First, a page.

Our Doctor

Doctor PulliamDr. Pulliam grew up in McDonough, Georgia and graduated from high school at Woodward Academy in 1988. He attended the University of Georgia, graduating with a degree in biochemistry in 1991. He then attended medical school at the Medical College of Georgia, receiving his M.D. degree in 1995. He did his pediatric residency at Thomas Jefferson University/duPont Hospital for Children in Philadelphia. After completing his residency, he was asked to spend a year as Chief Resident for the residency program.

He then went into academic medicine, becoming a member of the faculty at Temple University and caring for children at the Temple University Children's Medical Center. During his years as Chief Resident and on faculty at Temple, he was also involved in asthma research and care, developing and directing asthma care and intervention programs. He also researched new diagnostic methods for young children with fever. The results of this research were published in the journal Pediatrics in 2001, the leading pediatrics publication. His research is also still ongoing. Click here to view the article. His research was also featured in the prestigious 2003 Yearbook of Pediatrics.

In 2001, he and his family decided that it was time to move back to Georgia. After 3 years in private practice in Fayetteville, he founded Covenant Care Pediatrics in 2004. He and his wife, Flory, have eight children and live in McDonough. They currently homeschool their children and are very active in their church. Dr. Pulliam's interests include: medical education, practice management, computers and technology in medicine, and asthma. Outside of work his interests include, in addition to his growing family: gardening and landscaping, computers, and reading.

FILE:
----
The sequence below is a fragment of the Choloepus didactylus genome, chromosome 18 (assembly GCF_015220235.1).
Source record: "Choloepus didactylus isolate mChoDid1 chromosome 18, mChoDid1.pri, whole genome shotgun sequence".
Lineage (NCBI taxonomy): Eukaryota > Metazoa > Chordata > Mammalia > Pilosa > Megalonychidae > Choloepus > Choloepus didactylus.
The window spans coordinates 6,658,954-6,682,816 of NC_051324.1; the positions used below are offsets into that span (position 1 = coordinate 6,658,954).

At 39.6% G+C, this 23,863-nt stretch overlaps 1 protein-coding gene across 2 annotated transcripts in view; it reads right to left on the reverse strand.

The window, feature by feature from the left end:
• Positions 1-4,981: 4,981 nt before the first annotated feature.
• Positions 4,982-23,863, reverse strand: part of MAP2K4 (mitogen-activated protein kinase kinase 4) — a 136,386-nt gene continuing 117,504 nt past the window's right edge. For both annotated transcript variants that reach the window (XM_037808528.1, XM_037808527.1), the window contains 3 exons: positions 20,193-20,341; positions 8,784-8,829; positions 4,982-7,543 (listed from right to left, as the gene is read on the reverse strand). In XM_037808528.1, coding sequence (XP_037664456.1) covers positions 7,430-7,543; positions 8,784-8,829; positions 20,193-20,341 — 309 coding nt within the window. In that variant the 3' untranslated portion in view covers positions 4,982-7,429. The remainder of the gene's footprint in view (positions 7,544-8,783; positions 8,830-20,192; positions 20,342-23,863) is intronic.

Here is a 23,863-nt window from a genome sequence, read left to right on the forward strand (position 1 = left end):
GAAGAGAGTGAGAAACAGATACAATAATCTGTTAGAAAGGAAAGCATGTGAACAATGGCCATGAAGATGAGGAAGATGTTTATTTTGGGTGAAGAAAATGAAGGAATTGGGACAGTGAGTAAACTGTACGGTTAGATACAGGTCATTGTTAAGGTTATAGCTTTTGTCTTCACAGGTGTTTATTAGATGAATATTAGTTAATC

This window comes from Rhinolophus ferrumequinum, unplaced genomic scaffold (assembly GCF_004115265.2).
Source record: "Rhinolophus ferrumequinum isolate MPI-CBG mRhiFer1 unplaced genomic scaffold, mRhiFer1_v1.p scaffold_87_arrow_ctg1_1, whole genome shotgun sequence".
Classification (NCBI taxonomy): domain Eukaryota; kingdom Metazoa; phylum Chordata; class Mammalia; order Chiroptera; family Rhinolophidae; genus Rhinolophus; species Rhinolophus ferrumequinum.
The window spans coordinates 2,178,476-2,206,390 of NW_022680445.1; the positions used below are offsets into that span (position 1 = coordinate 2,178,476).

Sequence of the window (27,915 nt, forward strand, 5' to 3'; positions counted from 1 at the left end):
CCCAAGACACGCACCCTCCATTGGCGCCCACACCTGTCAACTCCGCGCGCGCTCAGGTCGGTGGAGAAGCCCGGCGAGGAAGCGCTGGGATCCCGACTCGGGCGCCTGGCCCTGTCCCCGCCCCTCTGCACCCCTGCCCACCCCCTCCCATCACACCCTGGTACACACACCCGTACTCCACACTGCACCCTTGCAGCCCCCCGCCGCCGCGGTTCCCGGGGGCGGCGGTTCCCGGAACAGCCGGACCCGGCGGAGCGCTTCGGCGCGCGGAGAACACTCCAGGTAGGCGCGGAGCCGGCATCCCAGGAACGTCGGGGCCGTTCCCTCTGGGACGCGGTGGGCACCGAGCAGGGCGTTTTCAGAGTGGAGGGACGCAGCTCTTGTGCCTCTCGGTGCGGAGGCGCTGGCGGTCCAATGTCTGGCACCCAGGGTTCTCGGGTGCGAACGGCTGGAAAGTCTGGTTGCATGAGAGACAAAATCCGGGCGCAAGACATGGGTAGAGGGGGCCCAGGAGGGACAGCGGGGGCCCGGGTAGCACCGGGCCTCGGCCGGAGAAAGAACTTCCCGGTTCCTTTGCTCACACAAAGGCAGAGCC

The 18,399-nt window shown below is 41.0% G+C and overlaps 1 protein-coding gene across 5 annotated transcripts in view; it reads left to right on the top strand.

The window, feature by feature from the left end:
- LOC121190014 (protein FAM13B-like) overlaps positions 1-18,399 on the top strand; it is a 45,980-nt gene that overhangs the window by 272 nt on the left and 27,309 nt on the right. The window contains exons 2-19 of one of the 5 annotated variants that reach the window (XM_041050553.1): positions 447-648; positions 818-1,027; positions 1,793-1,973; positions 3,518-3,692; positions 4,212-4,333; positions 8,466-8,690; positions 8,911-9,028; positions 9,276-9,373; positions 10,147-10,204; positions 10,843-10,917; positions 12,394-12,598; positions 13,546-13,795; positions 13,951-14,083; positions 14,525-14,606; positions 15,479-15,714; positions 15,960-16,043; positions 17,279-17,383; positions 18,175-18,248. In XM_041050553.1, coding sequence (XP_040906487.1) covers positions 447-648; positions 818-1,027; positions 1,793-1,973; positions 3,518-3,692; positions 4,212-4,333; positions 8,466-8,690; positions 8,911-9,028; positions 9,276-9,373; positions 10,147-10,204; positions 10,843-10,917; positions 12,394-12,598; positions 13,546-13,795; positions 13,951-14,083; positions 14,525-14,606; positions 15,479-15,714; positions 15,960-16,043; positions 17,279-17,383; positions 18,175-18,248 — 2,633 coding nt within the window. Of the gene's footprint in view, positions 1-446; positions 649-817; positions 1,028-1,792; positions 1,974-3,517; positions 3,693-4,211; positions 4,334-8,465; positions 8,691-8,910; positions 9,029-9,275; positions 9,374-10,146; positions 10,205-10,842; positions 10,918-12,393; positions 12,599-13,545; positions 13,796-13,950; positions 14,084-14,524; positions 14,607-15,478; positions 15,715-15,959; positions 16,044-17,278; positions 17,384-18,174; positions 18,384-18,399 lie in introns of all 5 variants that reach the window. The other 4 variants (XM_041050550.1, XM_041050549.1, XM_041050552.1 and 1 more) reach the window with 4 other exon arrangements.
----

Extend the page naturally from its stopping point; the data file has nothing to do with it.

Dr. Pulliam is board certified in pediatrics and is a fellow of the American Academy of Pediatrics.

He is a member of the following professional organizations:

Dr. Pulliam ascribes to the following statements:
The Christian Physician's Oath
Biblical Model of Medical Ethics

One of the best summaries of what it really means to be a doctor is by Thomas Sydenham, who has been called the "English Hippocrates" and in many ways is the father of modern medicine. In the Preface to one of his books he states:
It becomes every person who purposes to give himself to the care of others, seriously to consider the four following things:

First, that he must one day give an account to the Supreme Judge of all the lives entrusted to his care.

Second, that all his skill and knowledge and energy, as they have been given him by God, so they should be exercised for His glory and the good of mankind, and not for mere gain or ambition.

Third, and not more beautifully than truly, let him reflect that he has undertaken the care of no mean creature; for, in order that he may estimate the value, the greatness of the human race, the only begotten son of God became himself a man, and thus ennobled it with His divine dignity, and far more than this, died to redeem it.

And fourth, that the doctor being himself a mortal human being, should be diligent and tender in relieving his suffering patients, inasmuch as he himself must one day be a like sufferer.

Thomas Sydenham (1624-1689)

Created: 11/1/2004
Last modified: 10/26/2009